Romney slams Obama’s comments to Medvedev

GOP frontrunner questions US president’s accountability to American public after Obama overheard talking to Russian president.

Mitt Romney at Newspaper Association of America 370 (photo credit: REUTERS/Larry Downing)
Mitt Romney at Newspaper Association of America 370
(photo credit: REUTERS/Larry Downing)
WASHINGTON – Republican presidential candidate Mitt Romney raised questions about US President Barack Obama’s approach to foreign leaders Wednesday after he won three primaries and moved closer to clinching the GOP nomination.
Speaking to the Newspaper Association of America the day after he prevailed in the Wisconsin, Maryland and District of Columbia votes, Romney attacked Obama for having been caught on a live microphone last week telling Russian President Dmitry Medvedev that he would have “more flexibility” to deal with controversial issues like missile defense after the November election.
Calling the comment “deeply troubling,” Romney charged that “that incident calls his candor into serious question.”
“What exactly does President Obama intend to do differently once he is no longer accountable to the voters?” Romney asked.
“Why does ‘flexibility’ with foreign leaders require less accountability to the American people?”
“President Obama has made clear his intentions on missile defense both in word and deed,” a source close to the Obama campaign hit back. “This administration has a strong national security record that illustrates an understanding of today’s military and security threats.”
The source continued, “The real question is what kind of commander-in-chief Mitt Romney would be when he still believes Russia is our number one foe, showing a real lack of understanding of what the world looks like today.”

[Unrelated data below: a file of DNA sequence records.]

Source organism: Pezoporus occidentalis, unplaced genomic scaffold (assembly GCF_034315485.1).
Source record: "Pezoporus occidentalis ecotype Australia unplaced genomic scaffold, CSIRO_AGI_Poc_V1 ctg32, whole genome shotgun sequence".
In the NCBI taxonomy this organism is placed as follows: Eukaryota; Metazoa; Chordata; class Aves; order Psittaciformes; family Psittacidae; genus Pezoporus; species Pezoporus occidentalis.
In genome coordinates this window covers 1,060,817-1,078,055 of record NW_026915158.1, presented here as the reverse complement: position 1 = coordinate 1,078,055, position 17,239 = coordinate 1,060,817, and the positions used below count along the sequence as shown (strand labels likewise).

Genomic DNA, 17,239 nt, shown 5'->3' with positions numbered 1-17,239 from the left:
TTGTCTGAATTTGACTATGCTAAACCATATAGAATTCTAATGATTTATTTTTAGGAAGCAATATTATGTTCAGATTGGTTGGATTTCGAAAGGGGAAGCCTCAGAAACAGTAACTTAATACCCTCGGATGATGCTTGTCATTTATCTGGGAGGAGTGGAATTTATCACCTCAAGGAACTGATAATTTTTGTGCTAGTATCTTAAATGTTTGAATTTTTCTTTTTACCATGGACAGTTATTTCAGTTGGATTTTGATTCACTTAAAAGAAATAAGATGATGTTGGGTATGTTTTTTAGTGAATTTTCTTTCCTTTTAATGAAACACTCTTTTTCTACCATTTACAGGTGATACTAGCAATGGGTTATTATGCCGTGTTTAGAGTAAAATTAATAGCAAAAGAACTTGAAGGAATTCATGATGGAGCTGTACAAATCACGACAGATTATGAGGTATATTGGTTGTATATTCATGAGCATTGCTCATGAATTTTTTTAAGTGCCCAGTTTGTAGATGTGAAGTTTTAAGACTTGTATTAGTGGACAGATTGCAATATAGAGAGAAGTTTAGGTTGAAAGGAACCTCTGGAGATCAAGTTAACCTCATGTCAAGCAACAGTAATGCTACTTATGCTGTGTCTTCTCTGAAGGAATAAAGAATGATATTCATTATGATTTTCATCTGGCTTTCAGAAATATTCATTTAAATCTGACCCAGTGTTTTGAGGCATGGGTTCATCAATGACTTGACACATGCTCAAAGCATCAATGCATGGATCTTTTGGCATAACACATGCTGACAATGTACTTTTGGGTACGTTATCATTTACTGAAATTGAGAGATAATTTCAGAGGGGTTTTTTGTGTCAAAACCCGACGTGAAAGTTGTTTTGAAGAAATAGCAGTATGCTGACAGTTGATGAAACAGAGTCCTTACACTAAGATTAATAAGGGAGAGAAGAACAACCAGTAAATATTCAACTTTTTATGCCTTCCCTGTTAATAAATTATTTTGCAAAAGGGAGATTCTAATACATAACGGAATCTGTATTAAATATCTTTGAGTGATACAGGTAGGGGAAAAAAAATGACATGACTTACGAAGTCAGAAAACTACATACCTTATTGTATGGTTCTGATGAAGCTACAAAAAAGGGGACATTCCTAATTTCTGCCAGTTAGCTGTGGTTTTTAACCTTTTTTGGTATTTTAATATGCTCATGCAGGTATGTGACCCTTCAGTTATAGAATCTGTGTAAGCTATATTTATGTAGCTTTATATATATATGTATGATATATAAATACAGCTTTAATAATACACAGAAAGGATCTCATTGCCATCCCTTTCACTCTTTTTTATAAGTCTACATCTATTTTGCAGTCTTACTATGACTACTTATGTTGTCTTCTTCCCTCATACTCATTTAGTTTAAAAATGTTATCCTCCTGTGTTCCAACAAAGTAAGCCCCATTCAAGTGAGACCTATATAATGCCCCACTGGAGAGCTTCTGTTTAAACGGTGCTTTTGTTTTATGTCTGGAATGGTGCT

Following Obama’s exchange with Medvedev last week, Romney had criticized Obama for the assurances he had offered “our number one geopolitical foe.” Obama personally increased the heat on Romney Tuesday, for the first time attacking the GOP challenger directly by name.
Obama’s lambasting of Romney for his backing of the Republican draft budget was a sign that the president sees the former Massachusetts governor as his key competitor and the GOP primaries as heading toward the finish line.
However, Romney’s main opponent, Rick Santorum, has vowed to stay in the race and spent Wednesday appealing to voters in his home state of Pennsylvania, where he once served as senator. Pennsylvania holds its presidential primary on April 24.
But Romney’s triple win on Tuesday helped him consolidate his lead and gave him an overwhelming advantage in delegates.
Romney now has 652 to Santorum’s 269. Former speaker of the US House Newt Gingrich is next with 140 and Texas Representative Ron Paul is last with 67.
Additionally, Romney prevailed in most cases among groups that have been seen as his weakest constituencies: Evangelicals, strong conservatives and Tea Party supporters.
According to exit polls, Romney swept all three constituencies in Maryland, and took strong conservatives and Tea Party supporters in Wisconsin as well. He did lose among Wisconsin evangelicals to Rick Santorum, but only by 4 percent.
Romney’s focus during his Tuesday night victory speech and Wednesday address was squarely on Obama and the general election in November.